UK Government call for more research into medicinal cannabis

pharmafile | July 4, 2019 | News story | Manufacturing and Production, Medical Communications, Research and Development, Sales and Marketing CBMP, Marijuana, UK, medicinal cannabis, pharma, politics 

The British government has called for more research into cannabis-based medicinal products (CBMPs).

In a paper published on 3 July, the government said: “The research and evidence gap needs to be addressed to determine whether and if so which patients could benefit from CBPMs, and their place in treatment options.”

The call comes after England’s Chief Medical Officer Dame Sally Davies said the legalisation of medicinal cannabis had opened a ‘Pandora’s box’ leaving patients confused about the laws on CBPMs.

“The reality of the change in law was that medicinal cannabis products were rescheduled, which allowed them to be prescribed. However, most medicinal cannabis products are unlicensed, and therefore remain governed by a restrictive prescribing process. The Government failed to communicate this point, and unduly raised the hopes and expectations of patients and their families,” the paper, titled Drugs policy: medicinal cannabis, says.

The government have thus asked for more clinical trials into the safety and efficacy of CBPMs to address the evidence gap. “Robust randomised controlled trials must be carried out as soon as possible,” the paper says.

“We do not agree that randomised controlled trials should be set aside for cannabis. There are well rehearsed dangers in using anecdotal evidence. The Government and relevant organisations should focus on expediting and encouraging clinical trials. Carrying out clinical trials is the safest and most effective way of ensuring that patients gain access to the most appropriate medication.”

The paper continues in stating that the Government will look at the ways in which medicinal cannabis has been made available to patients in the EU, as it assured the public that the future of CBMPs would not be put at risk by Brexit.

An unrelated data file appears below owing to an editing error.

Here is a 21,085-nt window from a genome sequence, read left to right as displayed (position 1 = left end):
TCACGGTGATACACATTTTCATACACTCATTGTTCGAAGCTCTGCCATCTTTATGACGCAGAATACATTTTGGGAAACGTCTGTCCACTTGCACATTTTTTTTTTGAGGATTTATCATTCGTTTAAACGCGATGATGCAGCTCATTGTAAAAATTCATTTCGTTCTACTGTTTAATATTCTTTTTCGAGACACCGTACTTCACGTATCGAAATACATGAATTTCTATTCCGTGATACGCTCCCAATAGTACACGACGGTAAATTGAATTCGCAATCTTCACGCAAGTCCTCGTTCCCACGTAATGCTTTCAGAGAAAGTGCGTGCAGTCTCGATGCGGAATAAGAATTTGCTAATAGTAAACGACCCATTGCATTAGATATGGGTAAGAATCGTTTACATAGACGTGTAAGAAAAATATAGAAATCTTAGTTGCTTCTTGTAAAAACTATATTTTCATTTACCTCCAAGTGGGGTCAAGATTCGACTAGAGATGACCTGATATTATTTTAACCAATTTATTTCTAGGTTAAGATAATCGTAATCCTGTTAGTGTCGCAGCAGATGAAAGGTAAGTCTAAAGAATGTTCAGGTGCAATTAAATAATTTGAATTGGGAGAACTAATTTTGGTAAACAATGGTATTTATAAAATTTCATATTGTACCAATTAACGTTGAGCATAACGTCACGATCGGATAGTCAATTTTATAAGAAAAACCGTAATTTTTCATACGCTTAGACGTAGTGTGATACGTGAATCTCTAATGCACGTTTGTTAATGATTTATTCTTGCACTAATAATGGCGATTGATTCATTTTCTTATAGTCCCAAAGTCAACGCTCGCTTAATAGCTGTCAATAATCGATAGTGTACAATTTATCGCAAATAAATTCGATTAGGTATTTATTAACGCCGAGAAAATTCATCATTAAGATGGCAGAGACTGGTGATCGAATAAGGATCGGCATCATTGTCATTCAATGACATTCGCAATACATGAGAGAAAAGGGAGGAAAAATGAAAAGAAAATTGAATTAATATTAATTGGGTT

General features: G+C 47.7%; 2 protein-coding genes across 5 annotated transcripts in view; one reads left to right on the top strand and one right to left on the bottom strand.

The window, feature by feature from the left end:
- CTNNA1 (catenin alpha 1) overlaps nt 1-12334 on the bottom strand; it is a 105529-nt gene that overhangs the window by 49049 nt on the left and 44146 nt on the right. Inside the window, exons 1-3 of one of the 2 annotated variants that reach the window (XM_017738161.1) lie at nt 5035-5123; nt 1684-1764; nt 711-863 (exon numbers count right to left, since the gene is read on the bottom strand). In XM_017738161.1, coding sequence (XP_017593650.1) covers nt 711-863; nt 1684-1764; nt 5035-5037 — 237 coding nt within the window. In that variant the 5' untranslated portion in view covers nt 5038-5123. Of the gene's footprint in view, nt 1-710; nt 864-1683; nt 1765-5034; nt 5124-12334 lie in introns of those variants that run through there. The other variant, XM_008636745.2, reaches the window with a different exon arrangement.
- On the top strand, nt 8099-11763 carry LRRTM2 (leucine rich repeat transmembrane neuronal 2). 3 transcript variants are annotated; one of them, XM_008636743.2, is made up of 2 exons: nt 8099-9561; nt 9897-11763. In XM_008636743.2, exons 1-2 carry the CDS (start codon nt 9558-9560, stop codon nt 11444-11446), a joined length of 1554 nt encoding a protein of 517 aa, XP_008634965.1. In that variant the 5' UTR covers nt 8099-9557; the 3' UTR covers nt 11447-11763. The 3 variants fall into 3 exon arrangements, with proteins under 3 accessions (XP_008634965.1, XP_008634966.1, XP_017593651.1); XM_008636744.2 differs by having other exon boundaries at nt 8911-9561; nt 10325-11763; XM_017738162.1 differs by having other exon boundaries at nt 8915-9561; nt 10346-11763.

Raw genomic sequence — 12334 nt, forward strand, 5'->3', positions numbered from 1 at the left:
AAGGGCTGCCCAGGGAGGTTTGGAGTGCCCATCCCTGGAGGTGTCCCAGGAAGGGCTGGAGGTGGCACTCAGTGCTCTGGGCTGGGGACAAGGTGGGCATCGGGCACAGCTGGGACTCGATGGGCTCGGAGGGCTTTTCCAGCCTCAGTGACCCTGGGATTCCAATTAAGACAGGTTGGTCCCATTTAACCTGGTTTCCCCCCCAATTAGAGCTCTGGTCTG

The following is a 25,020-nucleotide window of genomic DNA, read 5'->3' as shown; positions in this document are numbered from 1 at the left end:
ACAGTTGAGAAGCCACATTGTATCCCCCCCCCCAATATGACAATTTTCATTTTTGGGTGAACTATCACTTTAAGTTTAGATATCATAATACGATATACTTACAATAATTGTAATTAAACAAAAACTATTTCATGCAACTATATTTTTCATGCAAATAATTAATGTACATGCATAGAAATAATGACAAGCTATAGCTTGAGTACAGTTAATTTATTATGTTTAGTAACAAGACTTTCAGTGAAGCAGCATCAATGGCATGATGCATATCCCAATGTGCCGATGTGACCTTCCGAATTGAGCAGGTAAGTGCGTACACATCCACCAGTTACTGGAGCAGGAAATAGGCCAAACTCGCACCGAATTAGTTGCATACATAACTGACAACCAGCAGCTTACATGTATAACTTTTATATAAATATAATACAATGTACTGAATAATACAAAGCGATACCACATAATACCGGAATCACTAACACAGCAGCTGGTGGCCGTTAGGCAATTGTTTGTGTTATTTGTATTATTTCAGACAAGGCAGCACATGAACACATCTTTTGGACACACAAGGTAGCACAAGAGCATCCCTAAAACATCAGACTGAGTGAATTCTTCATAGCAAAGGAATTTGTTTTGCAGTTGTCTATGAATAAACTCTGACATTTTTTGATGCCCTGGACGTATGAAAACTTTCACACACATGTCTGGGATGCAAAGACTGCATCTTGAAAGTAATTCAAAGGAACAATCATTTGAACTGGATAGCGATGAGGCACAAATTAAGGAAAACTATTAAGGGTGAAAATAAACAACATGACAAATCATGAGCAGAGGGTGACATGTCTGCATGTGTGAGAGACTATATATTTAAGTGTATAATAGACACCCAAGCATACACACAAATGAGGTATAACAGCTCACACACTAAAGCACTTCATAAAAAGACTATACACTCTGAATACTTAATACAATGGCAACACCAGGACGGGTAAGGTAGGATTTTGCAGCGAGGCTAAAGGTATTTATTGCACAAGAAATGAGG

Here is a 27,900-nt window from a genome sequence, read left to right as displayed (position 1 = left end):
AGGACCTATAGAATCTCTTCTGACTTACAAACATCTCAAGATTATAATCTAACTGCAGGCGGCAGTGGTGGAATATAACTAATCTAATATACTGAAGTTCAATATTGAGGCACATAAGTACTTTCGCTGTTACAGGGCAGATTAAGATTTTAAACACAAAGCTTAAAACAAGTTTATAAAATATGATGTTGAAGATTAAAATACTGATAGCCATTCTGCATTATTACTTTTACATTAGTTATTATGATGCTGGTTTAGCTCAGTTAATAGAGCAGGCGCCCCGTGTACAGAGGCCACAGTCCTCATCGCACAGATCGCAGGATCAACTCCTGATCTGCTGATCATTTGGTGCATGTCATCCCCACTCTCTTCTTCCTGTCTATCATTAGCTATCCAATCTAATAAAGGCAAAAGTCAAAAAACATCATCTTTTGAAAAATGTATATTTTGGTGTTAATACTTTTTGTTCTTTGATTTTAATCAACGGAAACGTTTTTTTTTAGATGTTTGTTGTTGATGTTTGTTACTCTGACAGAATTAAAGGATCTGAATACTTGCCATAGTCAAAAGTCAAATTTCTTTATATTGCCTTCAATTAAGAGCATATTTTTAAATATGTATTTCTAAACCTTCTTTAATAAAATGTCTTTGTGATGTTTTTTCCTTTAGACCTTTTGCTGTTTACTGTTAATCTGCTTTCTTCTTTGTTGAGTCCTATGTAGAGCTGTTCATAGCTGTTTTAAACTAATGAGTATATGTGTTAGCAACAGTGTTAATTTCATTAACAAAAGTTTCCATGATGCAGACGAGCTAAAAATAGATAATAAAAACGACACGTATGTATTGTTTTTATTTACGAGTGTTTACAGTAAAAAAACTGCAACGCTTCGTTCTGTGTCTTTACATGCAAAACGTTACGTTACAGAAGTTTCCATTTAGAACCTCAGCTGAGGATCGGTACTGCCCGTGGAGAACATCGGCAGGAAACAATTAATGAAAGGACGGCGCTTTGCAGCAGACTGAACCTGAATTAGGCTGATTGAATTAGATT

“The Department of Health and Social Care should look at how medicinal cannabis is made available to patients in other EU member states such as the Netherlands and see whether lessons might be learnt which could be helpful,” the paper says.  

“Government should also set out how it will ensure that the future of European multi-centre clinical trials and the post marketing surveillance that protects patient safety are not put at risk by Brexit.”

Paul Steckler, Chief Operating Officer at UK medicinal cannabis company Spectrum Biomedical commented: “Not much has happened in the UK since the regulation change in November, which has been frustrating for both the industry and patients. We recognise that it’s quite a complicated issue that the government are trying to navigate… You haven’t got your traditional randomised controlled trials and traditional evidence for governments and payers to make decisions on – hence why medicinal cannabis has its unlicensed status.”

“It’s good that the government is looking to partner with credible industry partners to try and find a solution to having a supply that is continuous…The implication is that medicinal cannabis is being taken more seriously. If you’re a patient with epilepsy, chronic pain or multiple sclerosis – these are conditions that you cannot really be without therapy.”

“One of the gaps we have in the UK is that there is no clinical experience of medicinal cannabis. Patients want access to cannabis but clinicians have no experience.”

Louis Goss

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